Underestimating Years in Retirement

The failure to adequately estimate the number of years in retirement is experienced both by individuals as they plan their own retirement as well as by governments and institutions as they model pension and entitlement program expenses.

The resulting financial implications are quite large. If the average life span increases 3 years by 2050, as expected, the ‘cost of aging’ would increase by 50%. There is little data on how people think about longevity or why they choose a particular estimate for their own lifespan, yet how long people expect to live sets an important context for longevity risk in retirement planning. Longevity data used for planning purposes, both individual and institutional also regularly underestimate life expectancy. There are gender, socio-economic and health differences in longevity estimates but in general people do not appear to understand the true extent of the risk. Commonly accessed planning tools don’t provide much help to the individual either; either by being too heterogeneous or simplistic or by failing to provide needed context for customization.

Underestimating the Number of Years in Retirement

  • The accumulated evidence suggests a prevailing tendency for people to underestimate their longevity. (O’Connell, 2010)
  • 2 in 3 pre-retiree men underestimate the life expectancy of the average 65-year-old man. Of that group, 42 percent underestimate average life expectancy by 5 years or more. Roughly half of pre-retiree females underestimate the life expectancy of the average 65-year-old woman. (SOA, 2011)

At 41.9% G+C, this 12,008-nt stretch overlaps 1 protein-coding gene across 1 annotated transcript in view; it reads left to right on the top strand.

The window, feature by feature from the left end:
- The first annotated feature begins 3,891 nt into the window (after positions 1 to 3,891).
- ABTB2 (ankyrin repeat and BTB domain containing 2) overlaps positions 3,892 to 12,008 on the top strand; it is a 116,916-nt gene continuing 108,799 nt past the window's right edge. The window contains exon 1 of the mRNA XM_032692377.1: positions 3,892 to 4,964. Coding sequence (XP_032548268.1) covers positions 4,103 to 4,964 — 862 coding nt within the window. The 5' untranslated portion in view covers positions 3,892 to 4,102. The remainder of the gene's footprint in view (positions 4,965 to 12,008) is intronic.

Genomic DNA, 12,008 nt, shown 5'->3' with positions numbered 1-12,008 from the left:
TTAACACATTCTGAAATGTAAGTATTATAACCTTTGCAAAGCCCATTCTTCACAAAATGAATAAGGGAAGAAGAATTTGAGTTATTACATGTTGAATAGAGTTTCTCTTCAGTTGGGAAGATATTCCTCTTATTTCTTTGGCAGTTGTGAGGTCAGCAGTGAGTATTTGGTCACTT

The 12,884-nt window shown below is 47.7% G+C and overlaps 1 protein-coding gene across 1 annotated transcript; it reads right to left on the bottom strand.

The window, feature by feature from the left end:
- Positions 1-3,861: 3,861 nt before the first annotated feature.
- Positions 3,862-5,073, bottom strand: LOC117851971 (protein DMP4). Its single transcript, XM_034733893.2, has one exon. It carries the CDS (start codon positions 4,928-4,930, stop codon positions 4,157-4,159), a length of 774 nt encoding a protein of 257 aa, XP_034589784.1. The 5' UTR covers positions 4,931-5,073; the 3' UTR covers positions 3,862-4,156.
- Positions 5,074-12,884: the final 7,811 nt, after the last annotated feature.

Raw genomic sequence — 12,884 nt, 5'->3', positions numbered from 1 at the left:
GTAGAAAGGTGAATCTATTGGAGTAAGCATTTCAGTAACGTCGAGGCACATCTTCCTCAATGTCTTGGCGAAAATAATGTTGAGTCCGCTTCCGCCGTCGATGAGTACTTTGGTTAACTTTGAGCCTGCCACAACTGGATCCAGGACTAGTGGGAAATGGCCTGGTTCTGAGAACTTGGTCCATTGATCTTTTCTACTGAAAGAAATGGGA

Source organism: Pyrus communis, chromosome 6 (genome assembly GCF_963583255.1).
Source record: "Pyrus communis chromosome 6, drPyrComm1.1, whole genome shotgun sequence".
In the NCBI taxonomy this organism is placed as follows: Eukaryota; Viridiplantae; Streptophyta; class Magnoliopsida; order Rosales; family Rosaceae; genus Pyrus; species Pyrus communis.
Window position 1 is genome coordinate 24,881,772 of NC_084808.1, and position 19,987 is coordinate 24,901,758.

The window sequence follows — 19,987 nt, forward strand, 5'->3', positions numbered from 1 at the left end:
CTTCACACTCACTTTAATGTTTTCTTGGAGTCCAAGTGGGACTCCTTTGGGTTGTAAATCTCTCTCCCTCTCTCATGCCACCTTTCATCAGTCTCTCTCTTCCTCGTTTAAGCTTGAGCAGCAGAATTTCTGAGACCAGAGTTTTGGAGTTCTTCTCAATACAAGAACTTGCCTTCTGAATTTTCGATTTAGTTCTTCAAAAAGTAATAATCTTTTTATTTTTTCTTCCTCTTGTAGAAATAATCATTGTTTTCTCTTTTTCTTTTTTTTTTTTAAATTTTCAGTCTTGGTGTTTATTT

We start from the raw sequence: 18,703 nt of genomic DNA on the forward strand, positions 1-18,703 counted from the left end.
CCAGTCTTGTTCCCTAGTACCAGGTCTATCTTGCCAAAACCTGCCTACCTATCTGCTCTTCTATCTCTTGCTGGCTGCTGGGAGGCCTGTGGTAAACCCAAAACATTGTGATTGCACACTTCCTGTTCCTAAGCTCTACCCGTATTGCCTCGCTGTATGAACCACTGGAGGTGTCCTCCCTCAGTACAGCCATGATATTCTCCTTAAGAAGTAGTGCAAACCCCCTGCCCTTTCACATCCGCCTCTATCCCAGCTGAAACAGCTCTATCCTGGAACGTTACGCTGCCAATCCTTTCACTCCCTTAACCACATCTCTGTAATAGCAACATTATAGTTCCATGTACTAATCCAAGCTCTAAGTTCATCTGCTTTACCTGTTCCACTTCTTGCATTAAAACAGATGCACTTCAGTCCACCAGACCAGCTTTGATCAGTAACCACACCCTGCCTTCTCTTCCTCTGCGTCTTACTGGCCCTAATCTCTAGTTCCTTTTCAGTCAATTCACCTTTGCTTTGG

• Men appear to underestimate longevity by less than do women. (O’Connell, 2010) The number of people who don’t know what estimate to use forms a sizable group (+21%). (O’Connell, 2010)
  • Policy makers cannot assume that people share a rationale to prepare for a retirement of a realistic length or that people believe that policy rhetoric about working longer as a response to longer lifespans applies to them. (O’Connell, 2010)
  • There is almost no data on how people think about lifespan or little explanation for how underestimation of longevity occurs. (O’Connell, 2010)
  • Older workers nearing retirement are not well informed about company and national retirement plans and that incorrect knowledge affects retirement planning. (Clark et al., 2010)

Using Incorrect Assumptions for Life-Span

  • The main source of longevity risk is (the) discrepancy between expected and actual life spans, which have been large and one-sided; forecasters, regardless of the techniques they use, have consistently underestimated how long people will live. (IMF, 2012) (Table 4.1.1)

Failing to Adjust Perceptions to Current Reality

  • Many workers are adjusting their expectations about retirement, perhaps in response to their reduced level of confidence about their retirement finances. (EBRI, 2012a)
  • The actual age of retirement has increased even more slowly. There is a considerable gap between retirement expectations and experience. The median “expected” retirement age is 65, the median “actual” age is 61. (EBRI, 2012a)
  • There is a large discrepancy between pre-retirement confidence in having paid employment for as long as needed vs. the actual experience of retirees. (EBRI, 2012a)
  • The big question is whether there will be employment opportunities available for those who want to continue working. (EBRI, 2012a; Munnell & Sass, 2008)
  • Projections based on the 2010 census indicate that Labor Force Participation rates for those over 65 will increase dramatically between 1980 and 2018. (U.S. Census Bureau Statistical Abstract)